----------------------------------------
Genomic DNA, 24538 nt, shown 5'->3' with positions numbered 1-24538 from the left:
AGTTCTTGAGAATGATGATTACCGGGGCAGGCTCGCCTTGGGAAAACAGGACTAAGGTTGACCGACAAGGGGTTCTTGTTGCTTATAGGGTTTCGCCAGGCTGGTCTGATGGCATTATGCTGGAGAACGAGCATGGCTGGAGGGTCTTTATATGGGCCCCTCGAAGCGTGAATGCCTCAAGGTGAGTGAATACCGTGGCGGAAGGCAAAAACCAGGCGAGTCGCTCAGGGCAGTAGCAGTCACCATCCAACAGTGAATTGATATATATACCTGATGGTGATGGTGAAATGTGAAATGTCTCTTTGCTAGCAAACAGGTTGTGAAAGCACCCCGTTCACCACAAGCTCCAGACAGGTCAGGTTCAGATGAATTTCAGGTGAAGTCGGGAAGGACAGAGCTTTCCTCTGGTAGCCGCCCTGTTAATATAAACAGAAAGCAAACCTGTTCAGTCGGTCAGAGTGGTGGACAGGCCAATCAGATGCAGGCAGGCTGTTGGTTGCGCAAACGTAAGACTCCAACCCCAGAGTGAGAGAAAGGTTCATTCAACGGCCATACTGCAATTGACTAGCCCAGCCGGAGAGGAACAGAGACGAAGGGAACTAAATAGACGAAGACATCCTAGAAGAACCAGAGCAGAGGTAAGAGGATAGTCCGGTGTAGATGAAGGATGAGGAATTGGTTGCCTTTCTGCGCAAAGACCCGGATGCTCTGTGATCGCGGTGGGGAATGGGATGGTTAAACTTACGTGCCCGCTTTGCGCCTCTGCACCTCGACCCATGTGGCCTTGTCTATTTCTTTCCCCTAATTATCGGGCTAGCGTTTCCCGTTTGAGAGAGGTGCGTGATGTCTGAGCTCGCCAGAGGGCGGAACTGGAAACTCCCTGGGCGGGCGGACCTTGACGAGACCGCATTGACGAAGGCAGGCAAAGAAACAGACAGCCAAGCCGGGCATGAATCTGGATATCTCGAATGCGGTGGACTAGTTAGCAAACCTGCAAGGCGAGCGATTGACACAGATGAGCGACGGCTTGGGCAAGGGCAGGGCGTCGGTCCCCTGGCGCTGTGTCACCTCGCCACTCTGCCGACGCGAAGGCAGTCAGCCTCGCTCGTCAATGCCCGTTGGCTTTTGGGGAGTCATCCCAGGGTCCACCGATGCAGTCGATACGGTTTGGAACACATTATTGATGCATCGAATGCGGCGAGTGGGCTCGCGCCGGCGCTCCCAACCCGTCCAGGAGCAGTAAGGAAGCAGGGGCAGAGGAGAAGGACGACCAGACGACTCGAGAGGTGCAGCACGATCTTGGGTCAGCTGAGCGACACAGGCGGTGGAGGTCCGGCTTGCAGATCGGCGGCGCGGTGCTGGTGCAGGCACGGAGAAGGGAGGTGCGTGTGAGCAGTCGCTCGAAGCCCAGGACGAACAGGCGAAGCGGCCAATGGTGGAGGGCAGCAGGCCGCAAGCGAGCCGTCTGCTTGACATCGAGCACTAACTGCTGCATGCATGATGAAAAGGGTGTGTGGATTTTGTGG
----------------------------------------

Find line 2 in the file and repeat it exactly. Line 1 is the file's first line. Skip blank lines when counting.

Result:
AGTTCTTGAGAATGATGATTACCGGGGCAGGCTCGCCTTGGGAAAACAGGACTAAGGTTGACCGACAAGGGGTTCTTGTTGCTTATAGGGTTTCGCCAGGCTGGTCTGATGGCATTATGCTGGAGAACGAGCATGGCTGGAGGGTCTTTATATGGGCCCCTCGAAGCGTGAATGCCTCAAGGTGAGTGAATACCGTGGCGGAAGGCAAAAACCAGGCGAGTCGCTCAGGGCAGTAGCAGTCACCATCCAACAGTGAATTGATATATATACCTGATGGTGATGGTGAAATGTGAAATGTCTCTTTGCTAGCAAACAGGTTGTGAAAGCACCCCGTTCACCACAAGCTCCAGACAGGTCAGGTTCAGATGAATTTCAGGTGAAGTCGGGAAGGACAGAGCTTTCCTCTGGTAGCCGCCCTGTTAATATAAACAGAAAGCAAACCTGTTCAGTCGGTCAGAGTGGTGGACAGGCCAATCAGATGCAGGCAGGCTGTTGGTTGCGCAAACGTAAGACTCCAACCCCAGAGTGAGAGAAAGGTTCATTCAACGGCCATACTGCAATTGACTAGCCCAGCCGGAGAGGAACAGAGACGAAGGGAACTAAATAGACGAAGACATCCTAGAAGAACCAGAGCAGAGGTAAGAGGATAGTCCGGTGTAGATGAAGGATGAGGAATTGGTTGCCTTTCTGCGCAAAGACCCGGATGCTCTGTGATCGCGGTGGGGAATGGGATGGTTAAACTTACGTGCCCGCTTTGCGCCTCTGCACCTCGACCCATGTGGCCTTGTCTATTTCTTTCCCCTAATTATCGGGCTAGCGTTTCCCGTTTGAGAGAGGTGCGTGATGTCTGAGCTCGCCAGAGGGCGGAACTGGAAACTCCCTGGGCGGGCGGACCTTGACGAGACCGCATTGACGAAGGCAGGCAAAGAAACAGACAGCCAAGCCGGGCATGAATCTGGATATCTCGAATGCGGTGGACTAGTTAGCAAACCTGCAAGGCGAGCGATTGACACAGATGAGCGACGGCTTGGGCAAGGGCAGGGCGTCGGTCCCCTGGCGCTGTGTCACCTCGCCACTCTGCCGACGCGAAGGCAGTCAGCCTCGCTCGTCAATGCCCGTTGGCTTTTGGGGAGTCATCCCAGGGTCCACCGATGCAGTCGATACGGTTTGGAACACATTATTGATGCATCGAATGCGGCGAGTGGGCTCGCGCCGGCGCTCCCAACCCGTCCAGGAGCAGTAAGGAAGCAGGGGCAGAGGAGAAGGACGACCAGACGACTCGAGAGGTGCAGCACGATCTTGGGTCAGCTGAGCGACACAGGCGGTGGAGGTCCGGCTTGCAGATCGGCGGCGCGGTGCTGGTGCAGGCACGGAGAAGGGAGGTGCGTGTGAGCAGTCGCTCGAAGCCCAGGACGAACAGGCGAAGCGGCCAATGGTGGAGGGCAGCAGGCCGCAAGCGAGCCGTCTGCTTGACATCGAGCACTAACTGCTGCATGCATGATGAAAAGGGTGTGTGGATTTTGTGG